Does Parenthood Hurt Your Health?

Parents Exercise Less, Young Moms Eat More Than Women Without Children, Study Finds

Reviewed by Laura J. Martin, MD on April 11, 2011

April 11, 2011 -- A new study has confirmed what parents of young children know from experience: It’s difficult to maintain healthy habits and juggle the demands of raising a family.

The study, published in the journal Pediatrics, finds that new moms and dads get less exercise than adults the same age who don’t have children. And mothers appear to have higher BMIs and take in more calories, particularly from saturated fat and sugary drinks, than women who don’t have children.

“Moms are trying to eat well, at least as well as non-moms,” says study researcher Erica M. Berge, PhD, an assistant professor at the University of Minnesota Medical School in Minneapolis-St. Paul. “But at the same time, they’re also eating more of these high-fat foods with their kiddos.”

Berge says she thinks that many women in the study prepared healthier food for themselves, but also nibbled when serving foods like macaroni and cheese or chicken nuggets to their kids.

“They’re doing the good things, but they’re also doing too much of the negative things, so it increases their risk of weight gain,” Berge says.

Experts who were not involved in the study think Berge’s assessment fits.

“I think parents make sacrifices to their own detriment for their kids,” says Lori Francis, PhD, an assistant professor in the department of Biobehavioral Health at The Pennsylvania State University.

As a nutrition researcher and the mother of a 2-year-old, Francis says she felt her own life echoed in the study’s results.

“I have a very picky eater, so I go through all kinds of acrobatics just to get him to eat, and what he doesn’t eat, I’m eating, or my husband’s eating,” she says.

Or she takes her son to the park, only to stand and watch while he runs around.

Tracking Health Habits in New Parents

Researchers surveyed 1,520 young adults in the Minneapolis-St. Paul area three times from 1998 through 2009.

The average age of study participants was 25 during the third survey performed in 2008-2009.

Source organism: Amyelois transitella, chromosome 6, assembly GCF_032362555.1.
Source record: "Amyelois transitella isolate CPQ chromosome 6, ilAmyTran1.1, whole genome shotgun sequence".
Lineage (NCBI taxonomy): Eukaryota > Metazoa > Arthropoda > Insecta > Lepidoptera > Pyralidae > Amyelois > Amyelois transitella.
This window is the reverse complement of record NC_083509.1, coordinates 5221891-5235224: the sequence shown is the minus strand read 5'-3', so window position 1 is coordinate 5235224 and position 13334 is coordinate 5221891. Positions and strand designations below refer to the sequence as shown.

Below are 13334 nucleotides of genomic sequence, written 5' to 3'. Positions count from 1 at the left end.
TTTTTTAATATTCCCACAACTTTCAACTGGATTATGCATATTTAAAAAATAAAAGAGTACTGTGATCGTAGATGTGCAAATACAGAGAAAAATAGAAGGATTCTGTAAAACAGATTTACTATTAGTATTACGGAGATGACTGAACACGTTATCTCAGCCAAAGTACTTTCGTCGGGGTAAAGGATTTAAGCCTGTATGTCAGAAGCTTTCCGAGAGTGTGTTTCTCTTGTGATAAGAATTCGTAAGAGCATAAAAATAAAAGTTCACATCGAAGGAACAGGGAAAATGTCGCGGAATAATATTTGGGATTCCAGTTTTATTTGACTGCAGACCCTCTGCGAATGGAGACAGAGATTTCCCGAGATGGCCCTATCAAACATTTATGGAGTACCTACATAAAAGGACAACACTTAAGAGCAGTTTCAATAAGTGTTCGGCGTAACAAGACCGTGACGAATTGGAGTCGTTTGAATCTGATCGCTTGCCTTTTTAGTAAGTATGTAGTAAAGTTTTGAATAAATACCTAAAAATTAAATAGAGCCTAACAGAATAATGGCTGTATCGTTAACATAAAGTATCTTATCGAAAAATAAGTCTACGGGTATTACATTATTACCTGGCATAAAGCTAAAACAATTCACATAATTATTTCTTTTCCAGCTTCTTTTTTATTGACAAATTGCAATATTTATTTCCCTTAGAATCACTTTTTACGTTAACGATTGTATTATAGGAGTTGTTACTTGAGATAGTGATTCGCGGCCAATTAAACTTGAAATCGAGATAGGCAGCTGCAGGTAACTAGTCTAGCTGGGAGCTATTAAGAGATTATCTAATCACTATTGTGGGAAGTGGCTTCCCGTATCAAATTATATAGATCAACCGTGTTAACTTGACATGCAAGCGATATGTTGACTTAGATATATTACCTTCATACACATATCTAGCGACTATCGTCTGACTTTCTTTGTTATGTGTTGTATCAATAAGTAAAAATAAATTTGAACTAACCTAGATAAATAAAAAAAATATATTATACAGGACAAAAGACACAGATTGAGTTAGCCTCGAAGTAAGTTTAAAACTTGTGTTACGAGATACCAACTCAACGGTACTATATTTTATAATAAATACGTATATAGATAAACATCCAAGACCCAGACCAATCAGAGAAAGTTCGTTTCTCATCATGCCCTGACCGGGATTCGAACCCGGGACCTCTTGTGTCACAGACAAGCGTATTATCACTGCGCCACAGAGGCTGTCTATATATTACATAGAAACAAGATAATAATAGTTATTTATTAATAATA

There were 149 parents in the study, and they were compared to 1,371 men and women who did not have children. More than 90% of parents reported that their youngest child was a year old or younger.

The men and women were asked questions about diet -- how often they ate fruits, vegetables, whole grains, dairy products, and sugar-sweetened beverages, and about exercise -- how many hours they spent each week participating in mild, moderate, and strenuous physical activities.

After accounting for factors that might skew their results, like differences in age, race, and socioeconomic status, researchers found that among men, parenting status appeared to have little impact on diet or body weight, but for women, it was a more complicated picture.

Moms ate about 400 more calories each day than women without children. Those additional calories came from a higher intake of sugar-sweetened drinks, like sodas or drink mixes, and saturated fat. Moms weighed more than childless women, too, averaging about 1 point higher on the body mass index.

When researchers looked at exercise, parents lagged behind people without children.

Moms fell short on both total physical activity and moderate-to-vigorous exercise, the kind that’s especially good for heart health, while dads reported getting about the same total physical activity as men who weren’t parents, but doing less moderate-to-vigorous activities.

Specifically, moms reported getting about 50 fewer minutes, and dads got 93 fewer minutes, of moderate-to-vigorous physical activity each week compared to people without children.

How to Get Back on Track

Experts say new parents who are thrown off balance by family demands shouldn’t be afraid to ask for help, because poor health habits can affect children and adults by creating what Francis calls an “obesigenic environment” at home.

“It sets them up on this path for creating these behaviors that are sustained and transferred from one generation to another,” she says.

Asking extended family members or friends to watch the kids for an hour can give harried parents enough time to squeeze in missed workouts or to catch up on sleep.

It can also help to reframe or redefine what you think of as exercise, Berge says.

“Instead of thinking of physical activity as something you have to do in the gym or on your own, think of it as something like a family level thing where you can walk to the park together, play tag together,” Berge says. “Encompass it as part of your day instead of thinking of it, as we all do, that it has to be individual, at the gym.”

Show Sources


Berge, J. Pediatrics, May 2011.

Erica M. Berge, PhD, assistant professor at the University of Minnesota Medical School, Minneapolis-St. Paul.

Lori Francis, PhD, assistant professor in the department of Biobehavioral Health, The Pennsylvania State University, University Park, Pa.

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